For medical marijuana advocates, it looks like a new tactic deployed by the feds in their ongoing effort to thwart state medical marijuana laws. The grand jury subpoenas are the first ever issued for patient records in a marijuana case, "and of course, it is very worrisome," said Bruce Mirken, communications director for the Marijuana Policy Project. "People have an expectation of medical privacy, and I think they have a right to expect medical privacy," Mirken said. "It's one thing to talk about people selling a product that is in fact not legal under federal law. We may think that's stupid. But that's in a whole different realm than obtaining people's medical records."

"This sends a message to the other states and their programs that they're vulnerable to federal interference," said Kris Hermes of Americans for Safe Access. "It doesn't take a brick to hit you over the head to know that the federal government is trying to undermine California's medical marijuana law, given all the raids and threats to landlords. This is one step further that shows the federal government is very serious about going after patients."

Patients and their advocates are fighting the subpoenas. On August 1, attorneys representing the state of Oregon, and the ACLU representing The Hemp and Cannabis Foundation, went before Chief US District Court Judge Robert Whaley in Yakima to urge him to throw out the subpoenas.

In that hearing, Assistant US Attorney James Hagery, who is leading the federal investigation, admitted that the subpoenas were too broadly written. He told the judge the grand jury is investigating "four or five" Washington and Oregon growers for using the medical marijuana laws to cover up their marijuana sales, that the 17 patients were people who got medical marijuana from the growers in question, and that the grand jury wants only current addresses and phone numbers, not "medical records" for those patients.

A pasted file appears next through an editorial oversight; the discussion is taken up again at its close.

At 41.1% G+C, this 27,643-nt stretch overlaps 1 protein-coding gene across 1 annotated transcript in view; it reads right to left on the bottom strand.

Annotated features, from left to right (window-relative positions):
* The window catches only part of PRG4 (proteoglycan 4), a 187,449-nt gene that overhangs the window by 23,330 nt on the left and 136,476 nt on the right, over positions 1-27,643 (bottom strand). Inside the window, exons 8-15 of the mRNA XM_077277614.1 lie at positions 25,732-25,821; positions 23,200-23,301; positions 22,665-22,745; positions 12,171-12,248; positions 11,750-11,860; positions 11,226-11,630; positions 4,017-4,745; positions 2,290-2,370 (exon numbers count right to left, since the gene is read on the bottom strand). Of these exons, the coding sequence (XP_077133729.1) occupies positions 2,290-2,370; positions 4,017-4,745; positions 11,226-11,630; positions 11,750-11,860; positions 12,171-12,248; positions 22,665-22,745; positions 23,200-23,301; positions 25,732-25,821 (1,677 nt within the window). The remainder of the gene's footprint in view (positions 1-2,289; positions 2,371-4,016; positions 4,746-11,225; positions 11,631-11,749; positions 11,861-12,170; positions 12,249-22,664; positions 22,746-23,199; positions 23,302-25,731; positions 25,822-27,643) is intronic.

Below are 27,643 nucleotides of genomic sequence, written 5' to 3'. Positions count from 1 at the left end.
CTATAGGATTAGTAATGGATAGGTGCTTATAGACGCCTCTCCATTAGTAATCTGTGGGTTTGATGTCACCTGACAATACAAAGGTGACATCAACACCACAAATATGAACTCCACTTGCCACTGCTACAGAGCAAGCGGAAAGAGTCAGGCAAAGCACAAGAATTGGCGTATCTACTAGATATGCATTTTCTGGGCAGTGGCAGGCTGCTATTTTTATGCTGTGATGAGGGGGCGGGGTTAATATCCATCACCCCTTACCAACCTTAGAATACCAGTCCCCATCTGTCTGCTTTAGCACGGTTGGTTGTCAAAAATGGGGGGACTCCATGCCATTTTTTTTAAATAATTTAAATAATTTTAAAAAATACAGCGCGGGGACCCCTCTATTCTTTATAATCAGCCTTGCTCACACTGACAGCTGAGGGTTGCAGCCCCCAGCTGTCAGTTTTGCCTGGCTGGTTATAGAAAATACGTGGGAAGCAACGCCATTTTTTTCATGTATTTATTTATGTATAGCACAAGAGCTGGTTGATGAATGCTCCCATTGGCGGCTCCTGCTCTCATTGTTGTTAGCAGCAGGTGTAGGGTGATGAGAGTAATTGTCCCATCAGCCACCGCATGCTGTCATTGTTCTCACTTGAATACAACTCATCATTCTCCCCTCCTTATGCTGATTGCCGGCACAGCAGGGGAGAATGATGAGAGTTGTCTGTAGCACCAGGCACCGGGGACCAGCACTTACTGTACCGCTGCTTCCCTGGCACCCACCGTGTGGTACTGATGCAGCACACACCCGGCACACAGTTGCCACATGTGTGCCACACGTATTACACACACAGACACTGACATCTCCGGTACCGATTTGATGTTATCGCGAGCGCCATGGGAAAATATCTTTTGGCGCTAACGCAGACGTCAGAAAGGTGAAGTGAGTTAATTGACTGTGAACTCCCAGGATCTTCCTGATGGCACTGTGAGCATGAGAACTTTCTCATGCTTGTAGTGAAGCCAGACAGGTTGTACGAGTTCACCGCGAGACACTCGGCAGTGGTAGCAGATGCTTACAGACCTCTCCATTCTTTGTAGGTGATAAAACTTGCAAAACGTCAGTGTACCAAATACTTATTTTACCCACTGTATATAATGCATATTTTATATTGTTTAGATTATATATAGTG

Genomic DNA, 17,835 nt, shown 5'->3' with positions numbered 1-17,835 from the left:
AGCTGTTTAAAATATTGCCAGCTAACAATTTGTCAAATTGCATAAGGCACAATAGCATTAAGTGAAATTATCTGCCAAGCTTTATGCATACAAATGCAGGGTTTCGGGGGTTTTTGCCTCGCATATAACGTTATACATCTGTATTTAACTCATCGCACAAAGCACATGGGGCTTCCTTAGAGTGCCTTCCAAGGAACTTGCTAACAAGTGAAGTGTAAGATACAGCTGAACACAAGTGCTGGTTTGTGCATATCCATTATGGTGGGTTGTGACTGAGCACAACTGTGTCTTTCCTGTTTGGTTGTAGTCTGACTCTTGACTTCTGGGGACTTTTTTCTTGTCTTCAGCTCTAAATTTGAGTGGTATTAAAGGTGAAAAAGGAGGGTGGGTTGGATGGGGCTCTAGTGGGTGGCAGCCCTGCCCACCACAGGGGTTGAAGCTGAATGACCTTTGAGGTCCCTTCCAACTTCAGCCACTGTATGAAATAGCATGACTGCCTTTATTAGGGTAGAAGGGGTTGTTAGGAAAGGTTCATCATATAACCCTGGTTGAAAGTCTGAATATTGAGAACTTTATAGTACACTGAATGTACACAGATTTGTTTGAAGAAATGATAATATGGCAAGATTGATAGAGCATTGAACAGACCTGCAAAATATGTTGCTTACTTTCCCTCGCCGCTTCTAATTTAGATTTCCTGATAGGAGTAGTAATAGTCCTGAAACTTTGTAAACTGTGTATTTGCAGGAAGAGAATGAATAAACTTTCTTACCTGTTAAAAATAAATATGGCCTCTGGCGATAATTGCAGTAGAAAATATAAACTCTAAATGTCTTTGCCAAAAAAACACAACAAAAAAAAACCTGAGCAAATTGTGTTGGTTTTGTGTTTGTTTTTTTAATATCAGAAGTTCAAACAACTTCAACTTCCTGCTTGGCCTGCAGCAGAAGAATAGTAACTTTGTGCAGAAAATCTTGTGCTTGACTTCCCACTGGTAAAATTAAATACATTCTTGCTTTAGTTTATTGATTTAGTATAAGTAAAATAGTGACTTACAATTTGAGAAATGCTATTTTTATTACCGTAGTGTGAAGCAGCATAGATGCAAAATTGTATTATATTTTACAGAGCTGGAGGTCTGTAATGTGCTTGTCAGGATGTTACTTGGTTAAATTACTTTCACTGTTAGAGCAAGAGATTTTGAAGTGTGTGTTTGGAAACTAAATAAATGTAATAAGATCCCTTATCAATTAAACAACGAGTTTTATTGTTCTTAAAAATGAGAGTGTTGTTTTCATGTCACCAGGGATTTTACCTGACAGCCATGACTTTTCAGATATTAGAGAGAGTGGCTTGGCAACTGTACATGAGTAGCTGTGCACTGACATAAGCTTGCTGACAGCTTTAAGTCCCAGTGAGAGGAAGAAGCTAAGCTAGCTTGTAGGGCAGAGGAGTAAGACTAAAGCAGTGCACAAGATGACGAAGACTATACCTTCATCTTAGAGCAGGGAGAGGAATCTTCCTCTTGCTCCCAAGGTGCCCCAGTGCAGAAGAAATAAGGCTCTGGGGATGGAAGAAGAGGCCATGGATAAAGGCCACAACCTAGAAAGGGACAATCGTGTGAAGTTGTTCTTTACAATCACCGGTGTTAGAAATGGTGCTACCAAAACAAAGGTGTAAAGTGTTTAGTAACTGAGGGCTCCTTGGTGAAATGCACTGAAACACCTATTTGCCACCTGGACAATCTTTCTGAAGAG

Hagerty did not explain why, if he is investigating alleged non-medical marijuana sales, he needs to look at registered medical marijuana patients.

A ruling on the subpoenas will come soon, the judge said.

Medical Marijuana: New Mexico Balks At Growing It

Update: Gov. Richardson has ordered the Health Dept. to implement the law, and has urged President Bush to stop the medical marijuana prosecutions.

When the New Mexico legislature passed the state's medical marijuana law this year, the law was unique in mandating that the state would oversee the production and distribution of the herb. But Wednesday, the state health department announced it would not comply with that portion of the law for fear of the feds arresting state employees.

"The Department of Health will not subject its employees to potential federal prosecution, and therefore will not distribute or produce medical marijuana," said Dr. Alfredo Vigil, who heads the agency.

The decision was not exactly a surprise. New Mexico Attorney General Gary King warned last week that the department and its employees could be criminally prosecuted by the feds and that his office could not defend state workers in criminal cases.

But while lifting the threat of potential federal prosecution from the health department and its employees, the move may open them to legal action from supporters of the law. The agency is "leaving itself open for a lawsuit," Drug Policy Alliance New Mexico office head Reena Szczepanski told the Associated Press Wednesday. "I remember certain legislators talking about how they didn't want their grandmother to have to go into some alley and deal with some criminal element," said Szczepanski.

Asset Forfeiture: Austin Police Use of Seized Funds Probed

Austin, Texas, Police Chief Art Acevedo announced August 9 that a criminal inquiry is underway into how Austin police spent money seized in the past five years and whether they violated rules governing how such funds are to be used. Acevedo, who has been on the job less than a month, said he wants to look closely at several payments made from the millions of dollars seized by the department during that period.

The probe comes after the Austin American-Statesman reviewed thousands of transactions obtained under Texas open public records laws. The review found that much of the money was spent on vehicle maintenance, training, and equipment purchases, but not all of it. Other spending included:

  • $13,000 in college tuition for a police commander.